Oil company polluters, not taxpayers and farmers, should bear responsibility for cleaning up the leftover toxic sites oil companies leave behind.

Tar sands extraction pollution, Alberta 

Tomorrow, Greenpeace Canada’s lawyer will defend the “polluter pays” principle in a case being heard by the Supreme Court of Canada. 

The decision in the case (Orphan Well Association, et al. v. Grant Thornton Limited, et al.) will determine whether or not oil and gas, forestry or mining companies that go bankrupt will be able to prioritize paying back bankers by selling off valuable assets, while leaving taxpayers and landowners on the hook to clean up the environmental mess they leave behind.

 This legal battle began when Calgary-based oil and gas company, Redwater Energy Corp, went bankrupt.  Its bankruptcy trustee wanted to abandon the wells that were expensive to remediate (clean up), while selling the profitable wells to pay off Redwater’s ’s creditors. The Alberta Energy Regulator (AER) challenged this decision, arguing that the company should set aside money to meet the expected costs of  remediation. The AER is responsible for ensuring the safety and environmentally responsible development of the province’s energy resources.

In a controversial decision, the Alberta Court of Appeal determined that payment to creditors (under federal bankruptcy law) supersedes insolvent companies’ clean-up obligations under provincial environmental law. This meant that the Redwater’s bankruptcy trustee (Grant Thornton) could do what it wanted.

Tar sands pollution in Alberta

With billions of dollars at stake, the AER has now taken the issue to the country’s highest court. The  Supreme Court has agreed to re-examine the decision. The hearing will take place tomorrow.

Since the Redwater decision in Alberta, more than 1,800 hundred wells representing $100 million-plus in liabilities have been abandoned.

Thousands of abandoned (orphaned) oil wells are littered across Alberta’s landscape, threatening to contaminate water and soil or leak dangerous gases that endanger families in nearby homes. The social costs of dealing with these liabilities could total $8 billion.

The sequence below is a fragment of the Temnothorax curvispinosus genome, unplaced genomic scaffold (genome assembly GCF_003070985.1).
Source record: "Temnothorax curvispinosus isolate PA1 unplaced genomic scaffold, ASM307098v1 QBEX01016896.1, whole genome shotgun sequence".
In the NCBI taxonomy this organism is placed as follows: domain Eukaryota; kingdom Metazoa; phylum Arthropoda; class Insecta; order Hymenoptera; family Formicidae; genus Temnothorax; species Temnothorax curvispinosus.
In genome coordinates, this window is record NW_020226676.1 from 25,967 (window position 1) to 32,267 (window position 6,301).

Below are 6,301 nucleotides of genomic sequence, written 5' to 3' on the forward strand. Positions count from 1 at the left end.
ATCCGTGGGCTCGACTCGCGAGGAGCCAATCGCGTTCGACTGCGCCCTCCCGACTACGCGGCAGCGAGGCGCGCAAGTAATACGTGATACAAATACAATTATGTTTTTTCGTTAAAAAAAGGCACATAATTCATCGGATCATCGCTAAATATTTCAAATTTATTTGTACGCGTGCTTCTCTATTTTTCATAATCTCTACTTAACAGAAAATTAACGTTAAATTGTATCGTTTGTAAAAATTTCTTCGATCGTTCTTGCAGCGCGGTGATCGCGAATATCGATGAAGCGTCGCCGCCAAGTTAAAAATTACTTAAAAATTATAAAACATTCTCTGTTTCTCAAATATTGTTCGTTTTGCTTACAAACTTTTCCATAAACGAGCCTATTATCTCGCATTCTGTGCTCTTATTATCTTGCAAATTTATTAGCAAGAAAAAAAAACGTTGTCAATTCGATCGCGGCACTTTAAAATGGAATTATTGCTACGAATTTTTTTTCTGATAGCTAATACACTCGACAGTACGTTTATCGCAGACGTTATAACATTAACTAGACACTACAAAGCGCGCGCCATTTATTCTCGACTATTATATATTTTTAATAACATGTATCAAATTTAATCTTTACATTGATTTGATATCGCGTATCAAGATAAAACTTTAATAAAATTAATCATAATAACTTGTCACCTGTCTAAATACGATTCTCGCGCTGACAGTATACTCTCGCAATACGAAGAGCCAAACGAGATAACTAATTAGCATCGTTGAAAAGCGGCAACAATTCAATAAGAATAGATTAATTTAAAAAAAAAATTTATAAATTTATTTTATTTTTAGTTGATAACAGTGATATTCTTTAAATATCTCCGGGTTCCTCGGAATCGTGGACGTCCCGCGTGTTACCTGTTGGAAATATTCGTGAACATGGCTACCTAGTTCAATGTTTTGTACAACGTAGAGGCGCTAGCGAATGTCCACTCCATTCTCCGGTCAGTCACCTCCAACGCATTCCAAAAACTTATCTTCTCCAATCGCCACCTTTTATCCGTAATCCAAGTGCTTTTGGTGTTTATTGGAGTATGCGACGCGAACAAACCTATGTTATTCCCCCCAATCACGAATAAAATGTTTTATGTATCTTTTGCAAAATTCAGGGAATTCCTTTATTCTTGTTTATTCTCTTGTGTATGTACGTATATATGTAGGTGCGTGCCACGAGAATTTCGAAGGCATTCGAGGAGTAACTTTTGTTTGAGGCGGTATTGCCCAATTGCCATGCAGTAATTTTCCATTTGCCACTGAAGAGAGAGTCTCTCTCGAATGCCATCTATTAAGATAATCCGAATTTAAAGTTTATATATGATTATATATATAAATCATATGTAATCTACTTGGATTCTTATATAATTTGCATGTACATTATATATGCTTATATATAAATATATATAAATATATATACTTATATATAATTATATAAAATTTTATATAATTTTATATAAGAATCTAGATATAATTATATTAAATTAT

Oil well in the USA

The outcome of this case will set an important precedent.

The decision will determine whether polluters can shirk their environmental clean-up responsibilities and at a higher level, clarify how provincial environmental regulations can be squared with federal bankruptcy laws.

We don’t want a future where bankrupt oil, mining or logging companies can ignore environmental regulations and walk away from their clean-up obligations without so much as a second glance. Worse yet, they could purposely exploit these laws to avoid their environmental obligations.

 This is an urgent issue, for as Canada moves towards a low-carbon future in line with the commitments we made under the Paris climate agreement, fossil fuel companies that fail to adapt are at increased risk of bankruptcy. Greenpeace is saying that if companies aren’t prepared to be part of the climate solution, then the public shouldn’t be on the hook for cleaning up their mess. It should be the polluter that pays.

We are honoured to be an intervenor in this case. For us, this means that this country's highest court believes we have a valuable expertise that should be heard and we intend to fulfill our responsibility to Canadians to bring that expertise to bear.

You can read our legal argument on the Supreme Court of Canada website.

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